Uist Inverness-shire Scotland
Subject Source: Local sources
Found in 40 Collections and/or Records:
Scope and Contents Biographical notes on Mòr Buidhe, that she was a bean-tuiream [mourner] who was from Barraigh/Isle of Barra but travelled in Uibhist/Uist. MacUistean's wife, who was from Vallay [Bhàlaigh, Uibhist a Tuath/North Uist], had died and Mòr said 'M'eudail is m'air is mo run u Cha bu cheil dhuit Mac Uistean' [My darling, my joy and my love, you were not MacUisdean's wife] to which MacUistean replied 'Cha tuirst i fhein sin' [She never said that]. Text has been scored through in ink as if transcribed...
Scope and Contents Custom regarding the use of sheep bones stating that they must not be burnt on the fire and that 'Old men in Uist [Uibhist] highly disapprove of this'. Seileann (sheep lice) must not be put in the fire either or 'sealbh chaorach [flock of sheep] w[ou]ld not attend you'.
Scope and Contents Field notebook belonging to Alexander Carmichael containing primarily songs and stories collected in Miùghlaigh/Mingulay, Barraigh/Barra, Uibhist a Deas/South Uist and Eilean Leòdhais/Isle of Lewis. The main informants are Roderick MacNeil or Ruairidh an Rùma from Mingulay and Penelope MacLellan of Ormacleit/Ormaclete. The bulk of the material from MacNeil relates to the southernmost islands of the Hebrides and covers topics such as bird-fowling, the island way of life, place-names,...
Scope and Contents Notebook belonging to Alexander Carmichael containing songs, poems, tales, names, vocabulary and expressions collected in the Outer Hebrides [Na h-Eileanan an Iar]. The first part of the volume contains transcriptions taken as Carmichael listened to informants in 1877 while the second part appears to be copies of previous transcriptions of material collected by Carmichael and Rev Malcolm MacPhail in 1874 and written into the notebook in 1891. Amongst the material is a version of the lament...
Scope and Contents Fragment of a song probably collected in Uibhist /Uist beginning 'Is fada bh'uam fhin bonn Beinneadara, Is fhada gun teagabh uam Bealach a mhorghain' [Beinn Edra, Bealach a' Mhòramhain, An t-Eilean Sgitheanach/Isle of Skye]. The poem is composed of five lines the last of which is incomplete. The text has been scored through in ink as if transcribed elsewhere.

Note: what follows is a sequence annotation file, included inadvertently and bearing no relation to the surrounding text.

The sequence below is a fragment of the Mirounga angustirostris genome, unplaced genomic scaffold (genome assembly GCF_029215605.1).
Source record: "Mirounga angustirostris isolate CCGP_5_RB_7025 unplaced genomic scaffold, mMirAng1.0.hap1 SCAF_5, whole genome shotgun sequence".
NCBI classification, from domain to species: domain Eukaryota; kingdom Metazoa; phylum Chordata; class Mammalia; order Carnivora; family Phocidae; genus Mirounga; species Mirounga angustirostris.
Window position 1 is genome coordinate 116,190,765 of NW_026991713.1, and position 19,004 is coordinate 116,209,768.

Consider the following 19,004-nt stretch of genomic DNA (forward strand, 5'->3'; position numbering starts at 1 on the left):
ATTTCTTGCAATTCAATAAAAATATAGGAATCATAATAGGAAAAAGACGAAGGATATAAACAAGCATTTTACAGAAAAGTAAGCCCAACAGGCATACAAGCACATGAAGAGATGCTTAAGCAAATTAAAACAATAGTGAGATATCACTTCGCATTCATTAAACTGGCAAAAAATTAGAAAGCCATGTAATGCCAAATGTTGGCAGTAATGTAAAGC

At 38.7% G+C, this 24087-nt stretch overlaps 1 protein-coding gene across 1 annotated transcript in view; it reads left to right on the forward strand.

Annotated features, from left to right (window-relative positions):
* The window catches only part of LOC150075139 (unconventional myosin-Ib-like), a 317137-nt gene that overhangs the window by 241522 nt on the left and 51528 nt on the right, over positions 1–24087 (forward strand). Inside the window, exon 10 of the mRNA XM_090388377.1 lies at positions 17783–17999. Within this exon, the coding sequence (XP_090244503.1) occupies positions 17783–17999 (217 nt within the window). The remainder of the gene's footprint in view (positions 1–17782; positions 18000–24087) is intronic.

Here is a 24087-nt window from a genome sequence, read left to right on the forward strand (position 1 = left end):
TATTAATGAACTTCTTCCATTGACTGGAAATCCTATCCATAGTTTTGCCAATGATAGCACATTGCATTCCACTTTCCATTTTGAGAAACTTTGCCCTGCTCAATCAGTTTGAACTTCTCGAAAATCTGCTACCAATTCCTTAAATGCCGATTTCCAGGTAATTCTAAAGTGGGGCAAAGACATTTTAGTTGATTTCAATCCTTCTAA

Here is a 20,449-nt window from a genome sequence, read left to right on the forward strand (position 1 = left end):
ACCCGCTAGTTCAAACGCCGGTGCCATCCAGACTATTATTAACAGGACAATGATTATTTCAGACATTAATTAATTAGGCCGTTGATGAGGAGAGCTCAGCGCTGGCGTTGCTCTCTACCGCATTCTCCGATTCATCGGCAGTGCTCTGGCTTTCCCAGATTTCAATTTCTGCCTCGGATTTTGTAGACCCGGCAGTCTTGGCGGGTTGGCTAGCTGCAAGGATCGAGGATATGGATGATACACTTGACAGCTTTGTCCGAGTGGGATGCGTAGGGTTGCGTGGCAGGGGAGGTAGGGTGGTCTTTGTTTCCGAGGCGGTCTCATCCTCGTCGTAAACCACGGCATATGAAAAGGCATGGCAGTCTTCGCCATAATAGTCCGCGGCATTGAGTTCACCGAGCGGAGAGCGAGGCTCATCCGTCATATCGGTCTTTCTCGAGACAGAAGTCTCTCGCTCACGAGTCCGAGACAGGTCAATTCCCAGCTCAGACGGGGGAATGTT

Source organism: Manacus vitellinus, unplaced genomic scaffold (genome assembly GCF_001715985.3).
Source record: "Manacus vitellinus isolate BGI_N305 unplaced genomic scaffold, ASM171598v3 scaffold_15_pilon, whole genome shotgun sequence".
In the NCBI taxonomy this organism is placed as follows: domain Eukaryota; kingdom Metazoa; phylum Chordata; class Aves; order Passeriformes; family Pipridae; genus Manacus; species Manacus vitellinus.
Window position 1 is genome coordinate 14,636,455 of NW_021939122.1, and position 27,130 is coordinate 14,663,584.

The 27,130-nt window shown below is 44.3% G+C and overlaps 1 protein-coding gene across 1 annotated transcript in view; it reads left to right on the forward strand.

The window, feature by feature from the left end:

Scope and Contents List of about 90 Gaelic words and phrases, a small number of which have their English equivalents. They are probably from Uist [Uibhist].
Scope and Contents List of vocabulary relating to fishing including 'Doradh iasgaich = Fishing line with a piece of lead for rock fishing' and 'Gasgan = A flat rope on board ship' probably collected in Uibhist/Uist. The text has been scored through as if transcribed elsewhere.
Scope and Contents Note about funeral customs including that in Barra [Barraigh] corpses were left above ground for forty-eight hours, while in Uist [Uibhist] it would be three, four or five days; that 'an t-seisig' was 'the tuirream after the corpse'; and that John MacDonald of Strombane's father [Srom Bàn, Uibhist a Tuath/North Uist] used to pipe after the funeral. Text has been scored through as if transcribed elsewhere and a small addition has been made in ink.
Scope and Contents Note about plants used as cures for ailments in Uist [Uibhist] including 'An Leòdan', which is found in lakes, is brought home in its own water, boiled, dried and used for 'coilleasaichean' and 'Na Ruiceaidean', which are lumps 'the size of the pipits egg' growing on the lower rib.